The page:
tTlMMratwiiw if not pold In ••Iraaot. |, r
p#ri<*t Iw I Hun of y-*r at prnpurtlooate ftN
Tl.r WMKKLY PATMImT l * Uff>,oi d ht ymgm pip*, j
4'Voli"! br iit*mtnfdffii nliurf. in '
•or#*. h'*. m*r !•. ofc. Irijrmjt IKfti • b n.iml-rt
will contain an HlwHrallirti of •oiti# prominent topir
or *w*nt Tbi i it altraftir# frattir* wlii'h run but
fail t Term* $1 p# anmini, in*ri*M> h
advanc#. <• rpy *| Ibe WKfctil.Y I'ATMlirr mi
OM copf of tbr> Rf.Ha.MphU HMKKI.Y TIMKfI Will 1
!r writ n# ;ir fo #4 u .'wh in mi vane*. tNoi giving
tit* two pap*r* f"f tli* •<ilirrij.fi..i jiflr* of lb Utter
Of* copvoftb# WfcRMLY RaTRM/T nM•*+ropy of j
tb* (H/rTAOR HbAKIII f Nt# niorifbit iiiac
■tiftf, pal#lih"| t iUtnb at fIJiO jwr annum. will he
•n.t on* ymr fi#r fl ."ucssfi in amivanc* fvnrl in yonr
laturiptioßiai vnr* Ai?rMM
„Marrtl>iirg, Pa
yajg- M Jm '
Mo\ HV r ° bouii s,l <|rr Ct.
AMT. TO uF NCW YORK, on flr.l m..ngn*a, on
imnmiod farm pmpoft y, in antlM not |h than fiyaai.
•ml nl >r<-*<lfg Mr-tlilN "I il. pr.aont rnlna -I
th* property. Any portion of the nrtarlpal pi, u j
paid off at any lima. anil It haa I Hi. „f tha ;
mmpany in pormit the i>n.ri|>| to remain na lon* a* I
tha tmrron* i a I-100, jt t to- Internal la protuntly t-anl 1
Apply to
CIIARI.KK P KIIHIM AS.Attoinoy at law,
Wi Canrt. atrrat K,alln*, pa
ort.i IMV||i t KMSI: tlo.'a Appralaar.
*■" •lallafonta. Pa.
WfirtttiMntwloart aa Solid [nr. fin faianta.ra real.
rnton Marta. fortlm tnliod hue .. 1
ai"-f"•if" 41 * Fr * n '*'j T. nr. \\,
mirw ""£? ! e 1"" "' IUoM 1 • rn
Xfir Atlt 11 (lf< im hit,
J'li.'fi rr:—/' <ir •ri rwtM |wni MVS
, t>< on a martyr to 1 1 > : '< ' onoipallon nu<l
' I'ilrA. I.nt |-t ii|f } -m:i {>> l > •• ibWn HHI/ii rwli-l
to ma; 1 u .<xl tin in ( t v.!l)hi ilo Inch). I nra
now a well man, I r I appetite. <iurstlon
perfect, rciftilnr ', i : run", out 1 Imve
irntnol fuity pouts ■ solitl Ustili. 'Hi y ore wurtb
their weieht in rr- >l*l.
I:av. It. 1.. eIMPSON, !.onivUi#, Ky.
Lob sof Appetite, Nausea, B >we la oosl 1 v.
Vain in tin) lleaU, v/iih u clull Hrnsrition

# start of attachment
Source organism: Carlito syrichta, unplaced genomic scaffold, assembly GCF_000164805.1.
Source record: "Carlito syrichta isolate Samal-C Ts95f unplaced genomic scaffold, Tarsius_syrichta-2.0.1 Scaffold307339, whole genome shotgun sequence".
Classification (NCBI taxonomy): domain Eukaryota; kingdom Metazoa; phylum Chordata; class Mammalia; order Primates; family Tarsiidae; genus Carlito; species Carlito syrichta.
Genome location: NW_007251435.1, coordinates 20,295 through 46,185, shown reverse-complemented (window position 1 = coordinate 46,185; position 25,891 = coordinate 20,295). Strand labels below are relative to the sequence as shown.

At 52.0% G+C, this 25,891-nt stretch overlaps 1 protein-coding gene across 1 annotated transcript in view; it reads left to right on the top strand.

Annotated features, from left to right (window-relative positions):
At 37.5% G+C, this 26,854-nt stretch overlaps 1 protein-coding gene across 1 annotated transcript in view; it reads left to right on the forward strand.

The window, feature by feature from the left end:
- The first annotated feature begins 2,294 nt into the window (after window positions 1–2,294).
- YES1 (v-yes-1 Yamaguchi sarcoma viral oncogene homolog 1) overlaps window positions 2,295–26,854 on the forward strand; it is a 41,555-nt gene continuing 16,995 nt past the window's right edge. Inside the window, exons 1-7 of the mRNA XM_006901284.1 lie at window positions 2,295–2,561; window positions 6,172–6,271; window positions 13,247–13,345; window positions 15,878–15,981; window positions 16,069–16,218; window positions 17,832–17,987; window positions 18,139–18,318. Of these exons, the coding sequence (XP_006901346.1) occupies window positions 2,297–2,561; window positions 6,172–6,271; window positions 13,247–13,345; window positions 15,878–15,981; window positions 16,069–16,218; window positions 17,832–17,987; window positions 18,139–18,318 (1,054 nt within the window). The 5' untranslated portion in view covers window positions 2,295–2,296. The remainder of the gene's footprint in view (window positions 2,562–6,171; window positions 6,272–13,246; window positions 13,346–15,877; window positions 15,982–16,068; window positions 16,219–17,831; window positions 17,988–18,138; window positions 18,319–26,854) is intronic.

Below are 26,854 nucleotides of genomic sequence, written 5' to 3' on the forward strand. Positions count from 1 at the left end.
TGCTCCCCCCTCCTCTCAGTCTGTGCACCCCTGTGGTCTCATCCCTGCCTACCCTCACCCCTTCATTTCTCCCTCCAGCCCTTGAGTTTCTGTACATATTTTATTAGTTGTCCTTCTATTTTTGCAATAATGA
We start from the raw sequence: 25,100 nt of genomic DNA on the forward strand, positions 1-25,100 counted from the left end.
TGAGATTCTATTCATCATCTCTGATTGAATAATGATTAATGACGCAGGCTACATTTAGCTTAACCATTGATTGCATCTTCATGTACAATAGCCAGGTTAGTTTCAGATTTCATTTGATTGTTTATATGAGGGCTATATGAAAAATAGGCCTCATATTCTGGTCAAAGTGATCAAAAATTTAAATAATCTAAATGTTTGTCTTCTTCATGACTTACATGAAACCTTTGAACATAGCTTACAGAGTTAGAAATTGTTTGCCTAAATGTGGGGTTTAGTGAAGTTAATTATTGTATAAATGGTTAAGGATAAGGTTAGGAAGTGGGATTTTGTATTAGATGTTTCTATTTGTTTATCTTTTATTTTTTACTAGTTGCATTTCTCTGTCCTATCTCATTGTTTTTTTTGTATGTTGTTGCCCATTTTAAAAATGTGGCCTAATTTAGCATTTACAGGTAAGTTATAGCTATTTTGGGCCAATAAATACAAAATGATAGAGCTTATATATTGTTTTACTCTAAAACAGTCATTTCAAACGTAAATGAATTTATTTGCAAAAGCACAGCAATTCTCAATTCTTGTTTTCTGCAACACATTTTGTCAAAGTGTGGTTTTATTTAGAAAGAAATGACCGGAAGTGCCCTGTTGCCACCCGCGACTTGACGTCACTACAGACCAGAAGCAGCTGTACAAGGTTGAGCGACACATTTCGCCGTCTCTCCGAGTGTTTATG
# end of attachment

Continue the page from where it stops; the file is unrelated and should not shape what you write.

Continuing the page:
In th Illicit put, I'um untls r tic-Hiiouldi r
blad", fullii- after cutinir, with a dis
inclination to rxi's Uon f buriyor mind,
Irri'abui vi f l ipier, spirit*, LOBB
<f nc rnoi V, Willi a I linif of li.ivii ir De
lected sum-duly, Wc.iriuoMn, iJizzmuiiH,
Flutturln. it tin- in-art. Dots before the
yos, YbIUIW Skin, ii-iutsch., JtrNtli nu
nc** at nutlst, hitrhly colored tfrine,
1 d 1 I S J'11.1.1 arc rincrinlly ndaplrit in
• ll li r■o. cmetlofte rifrel mirli c tin life,
of 14-rliiirni(nn<*liitil,li (tie mifTrrrr,
Try (Ilia rrninly fairly, and you 11l
(t.tir a liraliliy ltlitrallmi, 1 luurum
ll'ml/i I'nrr llluntl, Slionr IVrrio, nod
• Siiunil l.ivcr. I'rlrr. JVltnla.
OHIrr, a.v Iturrnr SI.. iV. V.
(.ray llnlr ami VI It lab, ra rliniitrnl In a
r.luaay Ilia. U l.y n ainulp antiU. ntl.i.i ..*
• lila |i)i. II liuiMHa a lint..nil ...lor,
an. I ...tantiii.rii..ily. Sold l.y l.rMfr-
Uiala, or a...( l.y rl|.rraa on rrrrlpl ..r VI.
oilier. a.v Murray si.. Vor toil..
( lilt. Tt TT'S M\MSI. of t i.lnal.|p\
, 1.. Orr ..ml Inn n...1 I arr.il ltrel|>la will I
Ire tuailrd I itHli on npiilitalluu. /
UUDICICUs? .■ . ,
VUMEmtSWC/ : ' •• ~
V not J "irs;;;r
Wccrj si r.ii.
r- I'll'f il 111 N'l|<*|-rr |4
,1 The SUREST CORE for
j row *lxmn bock r di^arJ' url " in-'H-t®
S ' - that v m a . ~ ar i TIIEJf LO KOTN
| lIftJITATE; w Kldwy-W rt At otiQt, < 'r-.z-i s
,2 a • ' * : ' -' r I
, Uit diMRKM B U IQ |Q
| Ladies., sp
I"l-.' ' •' ' a.K: -V v." n I*ui.aunnL-l. .
I -'a, w;".: act I ' tit-' y and a.afa'. y.
I"I i : ■ '• ■ :.-n
r IT. c■! at on :-r- tl.ar.4d I draceia. c
r y • ICr c. cjrattv. Pawm |2
PI 30L:i I.T At.l, I.at.'VOfBTH. I r-.mll |M
"Tor rick ; mvti. Bsd
n rr-r i. ralttiunm. My wly.lly on Vt~ q
•l rr- Ufa: pi a. I t'.ffrj- „
On .ill r < • " l'i ': It
l i:,. ■■■■■■■■■■■■■■
p --Th.a in ll' rr.ry, |- ' r-l a-al f r cm- p
u rrrn :lr "I'if '" t i I I'rncya.
I r i-.. n, c.i ii."
C -*V fP*'< I 1.-.rhn, | !-| l-l I' - hr-'l. u
*• "
n fUwd rr-.l pttfly war I- •V no ihnP'aof llfc, n
t< : rln I •- ■ I ) i r.lll bn I■ • • jr.
t ' ,
C OHi -
l.ndlna, If T"l crrontl. fr "X iM
P1- 'y, pa-rl lifryOi. r .'•try lh. a I y -~y p
cor.xi, GHBHBWMBeBni
-T.a |i j uri-ir-i il-T—'-tf r il'iUk
0 of ivm A. Taatlll*' : i—b meat - - 0
-*; V f rrrr—U'-'MII--. r i-ir-h rflV.l Ivl
; drr.i rilli- v. < f uo V 1...., s I - 1 >i '■ a. Q
and Uc-ml."
\ Hr (>
\. Sat. .U
V 'V/r.f <v i
d&£< ;■
/ *<t
-v tyrAV. *s
534-t,.nA- J
v \
CWri.S *
I c
\. y^
Vv /tV>.
Soi.K AoEKT,